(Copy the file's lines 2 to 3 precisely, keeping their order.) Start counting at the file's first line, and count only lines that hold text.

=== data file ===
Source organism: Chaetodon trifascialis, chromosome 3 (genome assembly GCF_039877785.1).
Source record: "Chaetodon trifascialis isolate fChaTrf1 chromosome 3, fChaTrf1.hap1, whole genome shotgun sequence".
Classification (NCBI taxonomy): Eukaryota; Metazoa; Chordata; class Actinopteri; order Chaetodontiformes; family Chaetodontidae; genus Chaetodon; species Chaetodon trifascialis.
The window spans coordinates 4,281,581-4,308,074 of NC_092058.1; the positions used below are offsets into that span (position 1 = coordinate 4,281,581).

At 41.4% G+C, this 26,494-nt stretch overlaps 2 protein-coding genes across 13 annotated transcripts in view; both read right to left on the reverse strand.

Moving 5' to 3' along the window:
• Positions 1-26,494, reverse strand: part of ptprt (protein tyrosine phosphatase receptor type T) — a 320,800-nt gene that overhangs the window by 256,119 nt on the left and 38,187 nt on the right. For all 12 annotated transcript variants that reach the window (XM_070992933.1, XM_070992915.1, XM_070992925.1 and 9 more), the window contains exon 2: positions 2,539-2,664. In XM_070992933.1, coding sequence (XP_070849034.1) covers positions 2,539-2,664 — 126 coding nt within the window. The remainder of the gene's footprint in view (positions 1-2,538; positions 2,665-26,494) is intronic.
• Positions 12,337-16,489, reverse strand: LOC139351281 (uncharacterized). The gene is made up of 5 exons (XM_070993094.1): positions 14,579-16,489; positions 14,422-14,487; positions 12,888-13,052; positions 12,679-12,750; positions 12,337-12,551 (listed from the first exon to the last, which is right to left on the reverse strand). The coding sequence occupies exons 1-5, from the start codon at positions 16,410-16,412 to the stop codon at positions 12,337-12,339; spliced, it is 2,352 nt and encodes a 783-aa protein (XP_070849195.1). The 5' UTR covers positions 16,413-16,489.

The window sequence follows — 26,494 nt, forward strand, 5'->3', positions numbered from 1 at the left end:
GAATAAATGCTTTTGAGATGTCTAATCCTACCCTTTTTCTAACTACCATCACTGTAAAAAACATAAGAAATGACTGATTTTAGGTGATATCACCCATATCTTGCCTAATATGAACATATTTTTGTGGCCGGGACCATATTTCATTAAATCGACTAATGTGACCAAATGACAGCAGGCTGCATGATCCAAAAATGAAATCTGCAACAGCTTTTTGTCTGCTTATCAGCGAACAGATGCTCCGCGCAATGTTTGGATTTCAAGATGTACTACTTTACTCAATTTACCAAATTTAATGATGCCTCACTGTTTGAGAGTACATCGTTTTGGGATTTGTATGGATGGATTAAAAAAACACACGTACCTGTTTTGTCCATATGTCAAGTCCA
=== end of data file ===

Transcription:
Source record: "Chaetodon trifascialis isolate fChaTrf1 chromosome 3, fChaTrf1.hap1, whole genome shotgun sequence".
Classification (NCBI taxonomy): Eukaryota; Metazoa; Chordata; class Actinopteri; order Chaetodontiformes; family Chaetodontidae; genus Chaetodon; species Chaetodon trifascialis.